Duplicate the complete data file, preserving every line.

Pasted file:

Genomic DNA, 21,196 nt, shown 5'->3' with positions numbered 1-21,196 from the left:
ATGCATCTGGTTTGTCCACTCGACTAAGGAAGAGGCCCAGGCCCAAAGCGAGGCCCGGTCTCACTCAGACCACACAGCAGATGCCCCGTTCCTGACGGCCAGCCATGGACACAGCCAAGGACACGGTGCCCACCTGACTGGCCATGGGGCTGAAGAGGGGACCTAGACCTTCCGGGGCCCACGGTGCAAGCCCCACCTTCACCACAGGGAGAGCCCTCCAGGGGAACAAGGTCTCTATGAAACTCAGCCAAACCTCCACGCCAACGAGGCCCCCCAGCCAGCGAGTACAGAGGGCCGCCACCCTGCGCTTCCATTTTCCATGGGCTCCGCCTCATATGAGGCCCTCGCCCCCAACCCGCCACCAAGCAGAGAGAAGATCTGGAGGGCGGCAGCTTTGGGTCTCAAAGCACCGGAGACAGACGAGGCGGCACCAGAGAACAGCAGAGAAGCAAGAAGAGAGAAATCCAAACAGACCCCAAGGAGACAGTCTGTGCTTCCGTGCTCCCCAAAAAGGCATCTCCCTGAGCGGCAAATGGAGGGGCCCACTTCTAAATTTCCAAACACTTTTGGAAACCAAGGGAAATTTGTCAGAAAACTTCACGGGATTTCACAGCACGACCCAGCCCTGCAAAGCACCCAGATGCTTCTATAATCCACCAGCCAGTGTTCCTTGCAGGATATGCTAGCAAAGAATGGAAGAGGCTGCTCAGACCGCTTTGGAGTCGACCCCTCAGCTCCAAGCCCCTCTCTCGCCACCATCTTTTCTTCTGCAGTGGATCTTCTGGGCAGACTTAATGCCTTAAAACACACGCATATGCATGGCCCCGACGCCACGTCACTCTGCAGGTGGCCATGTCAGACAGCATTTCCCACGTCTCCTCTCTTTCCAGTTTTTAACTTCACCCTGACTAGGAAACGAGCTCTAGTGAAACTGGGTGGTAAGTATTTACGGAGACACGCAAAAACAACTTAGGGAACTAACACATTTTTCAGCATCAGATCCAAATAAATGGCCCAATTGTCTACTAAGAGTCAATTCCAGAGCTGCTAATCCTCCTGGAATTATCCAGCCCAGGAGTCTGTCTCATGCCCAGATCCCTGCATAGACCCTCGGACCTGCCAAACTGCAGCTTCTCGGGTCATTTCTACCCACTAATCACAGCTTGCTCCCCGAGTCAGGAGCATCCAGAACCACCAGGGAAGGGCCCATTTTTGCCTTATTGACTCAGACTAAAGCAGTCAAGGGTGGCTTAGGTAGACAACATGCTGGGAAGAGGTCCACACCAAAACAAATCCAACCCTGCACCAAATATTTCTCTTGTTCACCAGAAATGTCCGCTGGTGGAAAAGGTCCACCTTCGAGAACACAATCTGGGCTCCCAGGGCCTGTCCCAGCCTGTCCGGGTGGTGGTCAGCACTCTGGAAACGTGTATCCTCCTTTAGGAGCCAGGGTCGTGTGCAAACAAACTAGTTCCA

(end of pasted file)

Genomic DNA, 21,196 nt, shown 5'->3' with positions numbered 1-21,196 from the left:
ATGCATCTGGTTTGTCCACTCGACTAAGGAAGAGGCCCAGGCCCAAAGCGAGGCCCGGTCTCACTCAGACCACACAGCAGATGCCCCGTTCCTGACGGCCAGCCATGGACACAGCCAAGGACACGGTGCCCACCTGACTGGCCATGGGGCTGAAGAGGGGACCTAGACCTTCCGGGGCCCACGGTGCAAGCCCCACCTTCACCACAGGGAGAGCCCTCCAGGGGAACAAGGTCTCTATGAAACTCAGCCAAACCTCCACGCCAACGAGGCCCCCCAGCCAGCGAGTACAGAGGGCCGCCACCCTGCGCTTCCATTTTCCATGGGCTCCGCCTCATATGAGGCCCTCGCCCCCAACCCGCCACCAAGCAGAGAGAAGATCTGGAGGGCGGCAGCTTTGGGTCTCAAAGCACCGGAGACAGACGAGGCGGCACCAGAGAACAGCAGAGAAGCAAGAAGAGAGAAATCCAAACAGACCCCAAGGAGACAGTCTGTGCTTCCGTGCTCCCCAAAAAGGCATCTCCCTGAGCGGCAAATGGAGGGGCCCACTTCTAAATTTCCAAACACTTTTGGAAACCAAGGGAAATTTGTCAGAAAACTTCACGGGATTTCACAGCACGACCCAGCCCTGCAAAGCACCCAGATGCTTCTATAATCCACCAGCCAGTGTTCCTTGCAGGATATGCTAGCAAAGAATGGAAGAGGCTGCTCAGACCGCTTTGGAGTCGACCCCTCAGCTCCAAGCCCCTCTCTCGCCACCATCTTTTCTTCTGCAGTGGATCTTCTGGGCAGACTTAATGCCTTAAAACACACGCATATGCATGGCCCCGACGCCACGTCACTCTGCAGGTGGCCATGTCAGACAGCATTTCCCACGTCTCCTCTCTTTCCAGTTTTTAACTTCACCCTGACTAGGAAACGAGCTCTAGTGAAACTGGGTGGTAAGTATTTACGGAGACACGCAAAAACAACTTAGGGAACTAACACATTTTTCAGCATCAGATCCAAATAAATGGCCCAATTGTCTACTAAGAGTCAATTCCAGAGCTGCTAATCCTCCTGGAATTATCCAGCCCAGGAGTCTGTCTCATGCCCAGATCCCTGCATAGACCCTCGGACCTGCCAAACTGCAGCTTCTCGGGTCATTTCTACCCACTAATCACAGCTTGCTCCCCGAGTCAGGAGCATCCAGAACCACCAGGGAAGGGCCCATTTTTGCCTTATTGACTCAGACTAAAGCAGTCAAGGGTGGCTTAGGTAGACAACATGCTGGGAAGAGGTCCACACCAAAACAAATCCAACCCTGCACCAAATATTTCTCTTGTTCACCAGAAATGTCCGCTGGTGGAAAAGGTCCACCTTCGAGAACACAATCTGGGCTCCCAGGGCCTGTCCCAGCCTGTCCGGGTGGTGGTCAGCACTCTGGAAACGTGTATCCTCCTTTAGGAGCCAGGGTCGTGTGCAAACAAACTAGTTCCA